Hausdorff paradox

Let S2 be the unit sphereMathworldPlanetmath in the Euclidean space 3. Then it is possible to take “half” and “a third” of S2 such that both of these parts are essentially congruent (we give a formal version in a minute). This sounds paradoxical: wouldn’t that mean that half of the sphere’s area is equal to only a third? The “paradox” resolves itself if one takes into account that one can choose non-measurable subsets of the sphere which ostensively are “half” and a “third” of it, using geometric congruence as means of comparison.

Let us now formally state the Theorem.

Theorem (Hausdorff paradox [H]).

There exists a disjoint of the unit sphere S2 in the Euclidean space R3 into four subsets A,B,C,D, such that the following conditions are met:

  1. 1.

    Any two of the sets A, B, C and BC are congruent.

  2. 2.

    D is countableMathworldPlanetmath.

A crucial ingredient to the proof is the of choiceMathworldPlanetmath, so the sets A, B and C are not constructible. The theorem itself is a crucial ingredient to the proof of the so-called Banach-Tarski paradoxMathworldPlanetmath.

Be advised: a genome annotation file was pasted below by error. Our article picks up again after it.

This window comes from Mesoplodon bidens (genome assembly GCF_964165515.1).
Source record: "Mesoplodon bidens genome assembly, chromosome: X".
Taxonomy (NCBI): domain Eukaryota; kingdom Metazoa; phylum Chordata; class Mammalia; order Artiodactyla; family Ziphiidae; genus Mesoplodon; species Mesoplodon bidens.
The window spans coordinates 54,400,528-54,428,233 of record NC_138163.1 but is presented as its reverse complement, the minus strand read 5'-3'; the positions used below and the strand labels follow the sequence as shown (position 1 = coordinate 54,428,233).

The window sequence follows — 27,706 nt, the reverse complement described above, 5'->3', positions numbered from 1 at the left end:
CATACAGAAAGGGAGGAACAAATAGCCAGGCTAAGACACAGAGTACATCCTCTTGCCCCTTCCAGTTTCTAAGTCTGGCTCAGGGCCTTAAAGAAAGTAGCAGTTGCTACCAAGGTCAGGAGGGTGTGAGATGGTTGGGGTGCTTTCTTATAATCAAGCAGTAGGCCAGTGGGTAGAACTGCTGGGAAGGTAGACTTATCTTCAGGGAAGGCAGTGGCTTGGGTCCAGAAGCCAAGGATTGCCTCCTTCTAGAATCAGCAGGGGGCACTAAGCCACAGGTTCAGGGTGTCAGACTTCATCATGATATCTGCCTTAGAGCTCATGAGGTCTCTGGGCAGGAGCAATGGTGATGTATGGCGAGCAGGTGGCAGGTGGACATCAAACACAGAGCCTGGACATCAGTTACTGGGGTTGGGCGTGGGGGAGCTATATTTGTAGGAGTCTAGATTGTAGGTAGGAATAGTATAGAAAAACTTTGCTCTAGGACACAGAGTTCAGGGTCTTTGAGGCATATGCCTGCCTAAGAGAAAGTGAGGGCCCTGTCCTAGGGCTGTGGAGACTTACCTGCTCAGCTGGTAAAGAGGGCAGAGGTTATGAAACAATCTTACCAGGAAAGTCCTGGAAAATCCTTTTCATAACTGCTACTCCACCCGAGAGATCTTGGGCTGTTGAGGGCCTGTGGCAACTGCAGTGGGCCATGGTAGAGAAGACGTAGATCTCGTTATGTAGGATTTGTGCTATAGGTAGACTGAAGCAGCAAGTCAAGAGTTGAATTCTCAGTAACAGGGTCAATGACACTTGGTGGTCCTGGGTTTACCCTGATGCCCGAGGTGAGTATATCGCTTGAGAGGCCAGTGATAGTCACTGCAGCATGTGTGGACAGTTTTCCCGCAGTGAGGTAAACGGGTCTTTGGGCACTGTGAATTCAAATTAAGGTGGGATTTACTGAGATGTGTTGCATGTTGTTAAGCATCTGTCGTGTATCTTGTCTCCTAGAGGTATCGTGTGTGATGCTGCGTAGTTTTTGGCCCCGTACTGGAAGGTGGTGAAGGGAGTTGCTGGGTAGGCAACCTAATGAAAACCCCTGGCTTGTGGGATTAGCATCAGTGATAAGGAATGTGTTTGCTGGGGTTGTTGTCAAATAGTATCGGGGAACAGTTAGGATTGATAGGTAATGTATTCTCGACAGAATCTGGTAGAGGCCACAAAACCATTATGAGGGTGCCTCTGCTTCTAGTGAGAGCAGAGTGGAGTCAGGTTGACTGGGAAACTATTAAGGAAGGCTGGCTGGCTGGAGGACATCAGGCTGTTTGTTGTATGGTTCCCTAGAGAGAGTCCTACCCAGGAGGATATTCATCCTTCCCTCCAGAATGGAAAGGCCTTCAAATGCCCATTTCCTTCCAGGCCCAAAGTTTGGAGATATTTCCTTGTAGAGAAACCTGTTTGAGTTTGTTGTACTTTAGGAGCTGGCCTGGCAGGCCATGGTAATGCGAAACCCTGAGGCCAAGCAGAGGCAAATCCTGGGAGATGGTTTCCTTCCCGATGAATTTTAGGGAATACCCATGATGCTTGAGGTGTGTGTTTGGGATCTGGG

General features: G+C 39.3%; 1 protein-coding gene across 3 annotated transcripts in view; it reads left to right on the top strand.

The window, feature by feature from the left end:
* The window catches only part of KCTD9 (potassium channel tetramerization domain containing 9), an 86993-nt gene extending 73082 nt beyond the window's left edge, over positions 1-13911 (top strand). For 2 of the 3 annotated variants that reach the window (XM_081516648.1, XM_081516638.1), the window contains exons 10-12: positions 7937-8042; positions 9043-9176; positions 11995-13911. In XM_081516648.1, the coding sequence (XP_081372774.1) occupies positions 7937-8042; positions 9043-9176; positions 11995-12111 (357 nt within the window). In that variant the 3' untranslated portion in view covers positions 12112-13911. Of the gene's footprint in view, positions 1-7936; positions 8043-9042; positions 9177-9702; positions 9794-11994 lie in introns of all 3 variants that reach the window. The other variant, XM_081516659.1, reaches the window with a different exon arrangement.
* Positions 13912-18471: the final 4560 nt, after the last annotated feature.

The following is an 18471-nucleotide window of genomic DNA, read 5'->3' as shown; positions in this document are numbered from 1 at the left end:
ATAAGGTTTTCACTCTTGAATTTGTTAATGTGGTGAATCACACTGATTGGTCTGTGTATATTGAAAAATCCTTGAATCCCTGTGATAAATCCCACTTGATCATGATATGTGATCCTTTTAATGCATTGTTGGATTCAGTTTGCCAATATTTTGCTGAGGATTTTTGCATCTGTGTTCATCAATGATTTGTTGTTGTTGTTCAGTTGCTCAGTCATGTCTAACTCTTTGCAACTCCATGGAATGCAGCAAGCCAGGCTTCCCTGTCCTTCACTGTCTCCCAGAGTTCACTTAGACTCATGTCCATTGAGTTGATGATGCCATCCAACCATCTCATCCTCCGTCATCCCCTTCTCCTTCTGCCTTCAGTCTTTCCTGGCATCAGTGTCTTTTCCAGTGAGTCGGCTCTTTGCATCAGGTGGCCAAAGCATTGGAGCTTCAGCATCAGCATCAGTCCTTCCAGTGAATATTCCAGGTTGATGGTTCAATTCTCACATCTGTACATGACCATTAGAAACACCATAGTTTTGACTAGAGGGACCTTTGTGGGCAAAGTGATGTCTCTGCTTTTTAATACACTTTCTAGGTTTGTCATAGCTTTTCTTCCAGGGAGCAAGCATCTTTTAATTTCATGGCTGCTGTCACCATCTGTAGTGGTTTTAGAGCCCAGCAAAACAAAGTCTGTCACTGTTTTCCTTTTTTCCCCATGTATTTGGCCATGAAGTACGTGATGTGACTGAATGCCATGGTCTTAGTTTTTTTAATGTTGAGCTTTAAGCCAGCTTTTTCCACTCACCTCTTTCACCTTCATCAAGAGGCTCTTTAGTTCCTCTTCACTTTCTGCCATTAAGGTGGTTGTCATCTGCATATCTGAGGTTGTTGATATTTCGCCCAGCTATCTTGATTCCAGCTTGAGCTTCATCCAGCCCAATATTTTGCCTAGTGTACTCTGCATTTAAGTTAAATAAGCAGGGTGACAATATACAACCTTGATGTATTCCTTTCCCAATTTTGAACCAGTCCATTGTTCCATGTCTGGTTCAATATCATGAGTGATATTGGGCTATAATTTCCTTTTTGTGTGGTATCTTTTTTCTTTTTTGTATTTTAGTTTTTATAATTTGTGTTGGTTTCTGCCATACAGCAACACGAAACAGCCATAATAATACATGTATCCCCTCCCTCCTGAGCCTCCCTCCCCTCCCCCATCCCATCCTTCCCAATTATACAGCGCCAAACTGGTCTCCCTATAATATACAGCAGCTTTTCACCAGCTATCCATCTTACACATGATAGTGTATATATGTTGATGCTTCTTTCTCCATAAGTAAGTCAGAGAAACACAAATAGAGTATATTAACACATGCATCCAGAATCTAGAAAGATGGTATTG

• H F. Hausdorff, Bemerkung über den Inhalt von Punktmengen, Math. Ann. 75, 428–433, (1915), (in German).
Title Hausdorff paradoxMathworldPlanetmath
Canonical name HausdorffParadox
Date of creation 2013-03-22 15:16:12
Last modified on 2013-03-22 15:16:12
Owner GrafZahl (9234)
Last modified by GrafZahl (9234)
Numerical id 9
Author GrafZahl (9234)
Entry type Theorem
Classification msc 03E25
Classification msc 51M04
Related topic ChoiceFunction
Related topic BanachTarskiParadox
Related topic ProofofBanachTarskiParadox